Goetsch v. StateAnnotate this Case
45 Wis. 2d 285 (1969)
172 N.W.2d 688
GOETSCH, Plaintiff in error, v. STATE, Defendant in error.
No. State 98.
Supreme Court of Wisconsin.
Argued December 2, 1969.
Decided December 19, 1969.
*288 For the plaintiff in error there was a brief and oral argument by Sheldon E. Meyer of Waupun.
For the defendant in error the cause was argued by Betty R. Brown, assistant attorney general, with whom *289 on the brief were Robert W. Warren, attorney general, William A. Platz, assistant attorney general, and Arthur Wiesender, district attorney of Green Lake county.
The defendant presents the following issues on this appeal:
(1) Did the trial court err in allowing the expert testimony of Drs. Geocaris and McFall into evidence without requiring the introduction of the actual tests and report;
(2) Was the evidence sufficient to support the trial court's determination that the defendant was in need of specialized treatment under the Sex Crimes Act?
Admissibility of Testimony.
The allegedly objectionable testimony of Dr. McFall consisted of his description of the department's tests and his interpretation of their results. In explaining the various tests employed by the department, he testified that the defendant had undergone a series of tests which are given to all persons brought to the facility for evaluation. These tests included the Culture Fair test, the Wide Range Vocabulary test, the Thorn Sex Inventory (Thorn test), the Minnesota Multiphasic Personality Inventory (MMPI) and the 16 PF test.
The Culture Fair test and the Wide Range Vocabulary test are simply standard intelligence tests which are administered nationally. As stated by Dr. McFall:
"Both of these tests involve answering informational type questions which are designed to reflect a man's intelligence. These two [tests] are actuarial; they are scored by a clerk; they don't involve any interpretation on his part. It is adding up the number of correct answers."
As to the Thorn test, Dr. McFall indicated that it is designed to compare the characteristic responses of individuals *290 who are sexually deviated with those of normal individuals. He further testified that the MMPI renders a profile of various descriptive categories regarding personality functioning, while the 16 PF test discloses one's behavior preferences. All three of these tests consist of numerous true or false questions which, like the previously mentioned intelligence tests, are scored actuarially by staff members before being analyzed and interpreted by Dr. McFall.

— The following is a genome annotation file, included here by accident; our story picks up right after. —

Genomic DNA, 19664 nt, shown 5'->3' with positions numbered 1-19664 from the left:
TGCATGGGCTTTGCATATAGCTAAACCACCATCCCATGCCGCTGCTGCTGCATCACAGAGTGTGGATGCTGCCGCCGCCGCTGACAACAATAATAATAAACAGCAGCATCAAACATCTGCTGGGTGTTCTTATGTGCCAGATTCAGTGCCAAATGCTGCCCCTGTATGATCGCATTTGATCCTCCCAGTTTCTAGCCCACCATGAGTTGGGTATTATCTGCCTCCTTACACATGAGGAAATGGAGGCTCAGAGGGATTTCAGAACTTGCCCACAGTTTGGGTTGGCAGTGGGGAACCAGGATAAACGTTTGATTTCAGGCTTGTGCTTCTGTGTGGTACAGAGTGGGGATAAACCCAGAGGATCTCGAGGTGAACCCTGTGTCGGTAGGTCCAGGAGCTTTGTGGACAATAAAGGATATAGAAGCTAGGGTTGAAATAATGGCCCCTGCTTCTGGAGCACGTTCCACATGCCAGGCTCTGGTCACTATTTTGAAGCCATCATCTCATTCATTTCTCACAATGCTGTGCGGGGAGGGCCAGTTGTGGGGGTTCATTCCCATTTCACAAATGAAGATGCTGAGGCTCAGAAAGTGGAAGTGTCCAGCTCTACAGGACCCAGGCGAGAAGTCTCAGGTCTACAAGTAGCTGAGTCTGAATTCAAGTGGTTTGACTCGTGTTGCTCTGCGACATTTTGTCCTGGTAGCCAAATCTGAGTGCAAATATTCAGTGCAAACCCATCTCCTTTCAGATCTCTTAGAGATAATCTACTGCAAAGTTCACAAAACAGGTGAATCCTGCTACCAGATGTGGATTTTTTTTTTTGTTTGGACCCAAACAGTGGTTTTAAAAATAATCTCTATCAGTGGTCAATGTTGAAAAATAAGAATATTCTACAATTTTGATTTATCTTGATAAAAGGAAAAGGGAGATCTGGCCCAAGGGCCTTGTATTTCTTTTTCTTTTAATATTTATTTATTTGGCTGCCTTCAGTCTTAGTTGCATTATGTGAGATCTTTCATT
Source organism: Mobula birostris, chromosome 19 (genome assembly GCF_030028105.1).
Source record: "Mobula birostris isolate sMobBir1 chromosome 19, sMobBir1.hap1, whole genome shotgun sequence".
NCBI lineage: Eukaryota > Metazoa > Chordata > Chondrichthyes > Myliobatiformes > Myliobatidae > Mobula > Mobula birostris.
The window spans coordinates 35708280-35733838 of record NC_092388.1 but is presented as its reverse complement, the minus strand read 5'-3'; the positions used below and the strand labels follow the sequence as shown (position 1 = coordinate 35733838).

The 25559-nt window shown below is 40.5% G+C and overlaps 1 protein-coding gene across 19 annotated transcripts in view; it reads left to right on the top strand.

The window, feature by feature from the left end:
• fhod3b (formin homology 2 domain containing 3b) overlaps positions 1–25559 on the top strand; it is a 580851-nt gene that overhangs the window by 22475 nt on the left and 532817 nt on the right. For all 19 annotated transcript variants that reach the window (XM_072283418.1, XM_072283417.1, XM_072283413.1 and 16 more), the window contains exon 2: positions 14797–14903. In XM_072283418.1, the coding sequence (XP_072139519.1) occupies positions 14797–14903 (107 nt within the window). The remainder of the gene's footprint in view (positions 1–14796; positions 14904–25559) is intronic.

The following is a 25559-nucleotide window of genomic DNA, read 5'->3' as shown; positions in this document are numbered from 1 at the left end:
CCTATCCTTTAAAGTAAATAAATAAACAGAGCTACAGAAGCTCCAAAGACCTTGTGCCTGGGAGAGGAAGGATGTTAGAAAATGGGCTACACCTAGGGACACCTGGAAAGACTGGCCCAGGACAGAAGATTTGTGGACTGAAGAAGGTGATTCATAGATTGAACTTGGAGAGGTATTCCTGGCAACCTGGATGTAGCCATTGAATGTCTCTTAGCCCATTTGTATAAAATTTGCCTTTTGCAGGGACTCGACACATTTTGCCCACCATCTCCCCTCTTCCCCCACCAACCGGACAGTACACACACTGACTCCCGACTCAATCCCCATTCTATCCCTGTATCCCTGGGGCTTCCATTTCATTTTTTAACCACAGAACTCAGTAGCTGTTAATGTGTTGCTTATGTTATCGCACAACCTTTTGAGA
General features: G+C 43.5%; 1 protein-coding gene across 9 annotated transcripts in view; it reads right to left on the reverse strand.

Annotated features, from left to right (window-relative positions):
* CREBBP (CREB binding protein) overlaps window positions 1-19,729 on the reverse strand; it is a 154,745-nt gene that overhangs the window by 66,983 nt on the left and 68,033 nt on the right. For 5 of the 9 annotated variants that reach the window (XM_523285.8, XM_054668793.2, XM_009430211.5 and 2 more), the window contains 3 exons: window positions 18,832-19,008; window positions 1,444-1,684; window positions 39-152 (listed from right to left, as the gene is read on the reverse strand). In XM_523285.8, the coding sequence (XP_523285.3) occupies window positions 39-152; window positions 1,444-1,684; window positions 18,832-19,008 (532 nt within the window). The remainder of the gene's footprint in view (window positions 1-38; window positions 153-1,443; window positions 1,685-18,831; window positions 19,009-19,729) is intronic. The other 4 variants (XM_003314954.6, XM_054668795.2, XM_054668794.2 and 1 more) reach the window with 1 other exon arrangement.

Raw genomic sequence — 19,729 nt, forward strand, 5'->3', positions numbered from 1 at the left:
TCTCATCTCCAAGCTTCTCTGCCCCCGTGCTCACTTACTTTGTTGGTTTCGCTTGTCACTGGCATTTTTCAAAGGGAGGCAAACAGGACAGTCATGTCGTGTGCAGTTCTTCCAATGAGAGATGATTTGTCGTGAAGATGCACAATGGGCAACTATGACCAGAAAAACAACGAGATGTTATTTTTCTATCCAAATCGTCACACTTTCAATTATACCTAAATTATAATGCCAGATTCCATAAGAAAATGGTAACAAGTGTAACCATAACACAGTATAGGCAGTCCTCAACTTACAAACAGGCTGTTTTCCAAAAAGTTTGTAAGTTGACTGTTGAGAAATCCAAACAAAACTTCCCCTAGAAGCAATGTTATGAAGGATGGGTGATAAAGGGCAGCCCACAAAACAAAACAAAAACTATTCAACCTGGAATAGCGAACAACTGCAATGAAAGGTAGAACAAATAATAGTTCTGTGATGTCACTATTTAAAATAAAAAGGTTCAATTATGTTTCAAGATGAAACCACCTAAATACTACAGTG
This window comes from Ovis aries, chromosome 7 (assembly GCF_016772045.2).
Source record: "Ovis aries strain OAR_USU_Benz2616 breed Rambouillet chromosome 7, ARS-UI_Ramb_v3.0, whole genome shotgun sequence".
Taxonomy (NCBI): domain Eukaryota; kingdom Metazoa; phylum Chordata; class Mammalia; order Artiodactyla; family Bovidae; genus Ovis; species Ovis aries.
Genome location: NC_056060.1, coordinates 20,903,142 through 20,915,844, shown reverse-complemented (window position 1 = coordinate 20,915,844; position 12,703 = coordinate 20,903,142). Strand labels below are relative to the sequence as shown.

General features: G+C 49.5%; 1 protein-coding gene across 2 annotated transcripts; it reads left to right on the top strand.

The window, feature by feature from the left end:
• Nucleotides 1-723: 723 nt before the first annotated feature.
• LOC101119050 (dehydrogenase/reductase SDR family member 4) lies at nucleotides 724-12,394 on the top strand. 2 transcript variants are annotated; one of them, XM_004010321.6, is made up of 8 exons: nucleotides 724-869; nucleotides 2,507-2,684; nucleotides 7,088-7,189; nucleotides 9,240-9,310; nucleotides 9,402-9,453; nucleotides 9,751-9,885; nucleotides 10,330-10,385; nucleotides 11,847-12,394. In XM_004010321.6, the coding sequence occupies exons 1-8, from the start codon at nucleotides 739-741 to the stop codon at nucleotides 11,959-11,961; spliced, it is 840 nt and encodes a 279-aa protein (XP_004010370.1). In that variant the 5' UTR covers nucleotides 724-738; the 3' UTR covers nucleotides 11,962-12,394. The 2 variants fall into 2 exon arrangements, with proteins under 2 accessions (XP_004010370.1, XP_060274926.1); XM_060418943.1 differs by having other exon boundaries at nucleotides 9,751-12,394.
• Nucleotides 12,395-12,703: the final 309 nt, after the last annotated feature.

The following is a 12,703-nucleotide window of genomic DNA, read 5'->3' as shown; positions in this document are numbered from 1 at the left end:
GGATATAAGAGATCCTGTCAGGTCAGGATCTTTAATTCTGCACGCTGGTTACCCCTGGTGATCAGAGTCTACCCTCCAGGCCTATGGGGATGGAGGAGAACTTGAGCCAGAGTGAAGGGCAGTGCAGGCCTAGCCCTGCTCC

In addition to the foregoing, the defendant was also given the Rorschach test and the Thematic Apperception test (TAT), both of which were personally administered by Dr. McFall. He described the Rorschach test as a series of ten ink blots which are shown to an individual who is asked to describe whatever item they suggest to him. The individual's responses are then used to determine his inner feelings or deviations. Somewhat similar is the TAT wherein the individual is presented a number of picture cards and asked to relate whatever story is suggested by the cards.
After completing his explanation of these tests, Dr. McFall stated that in his opinion, based upon his interpretation and correlation of these tests, as well as his personal interview with the defendant, there was a strong probability that the defendant had a significant psychopathology.
It is the defendant's contention on this appeal that the admission of Dr. McFall's testimony was in violation of the best-evidence rule in that neither the department's report nor the tests upon which it was partially based had been introduced into evidence. Like objection is made to the testimony of Dr. Geocaris.
According to the defendant the admission of this testimony is so clearly violative of the best-evidence rule as to require no citation of authority. This contention, however, is of no merit and, upon oral argument, it was so recognized by the defendant.
*291 As stated in 29 Am. Jur. 2d, Evidence, pp. 510, 511, sec. 449:
"The best evidence rule has no application to a case where a party seeks to prove a fact which has an existence independently of any writing; he may do so by oral testimony, even though the fact has been reduced to, or is evidenced by, a writing.... The best evidence rule is aimed only at excluding evidence which concerns the contents of a writing, and testimony as to other facts about a writing ... may be admissible. In other words, the rule excludes testimony designed to establish the terms of a document, and requires the document's production instead, but does not exclude testimony which concerns the document without aiming to establish its terms."
Here the testimony of Drs. McFall and Geocaris was not introduced to prove the content of the report nor was their testimony aimed at establishing whether any given question had been answered true or false. Clearly, the answers to the questions would have been meaningless to the trier of fact in and of themselves. The value of these tests lay wholly in the interpretation given to them by the expert witnesses; and it was to establish their respective interpretations that the witnesses' testimony was received. There can be no question that the conclusions and interpretations of Drs. McFall and Geocaris had an existence independent of the department's tests. Furthermore, the mere fact that Dr. McFall's conclusions were reduced to writing in the form of the department's report does not render testimony as to its contents inadmissible. Sayen v. Rydzewski (7th Cir. 1967), 387 Fed. 2d 815.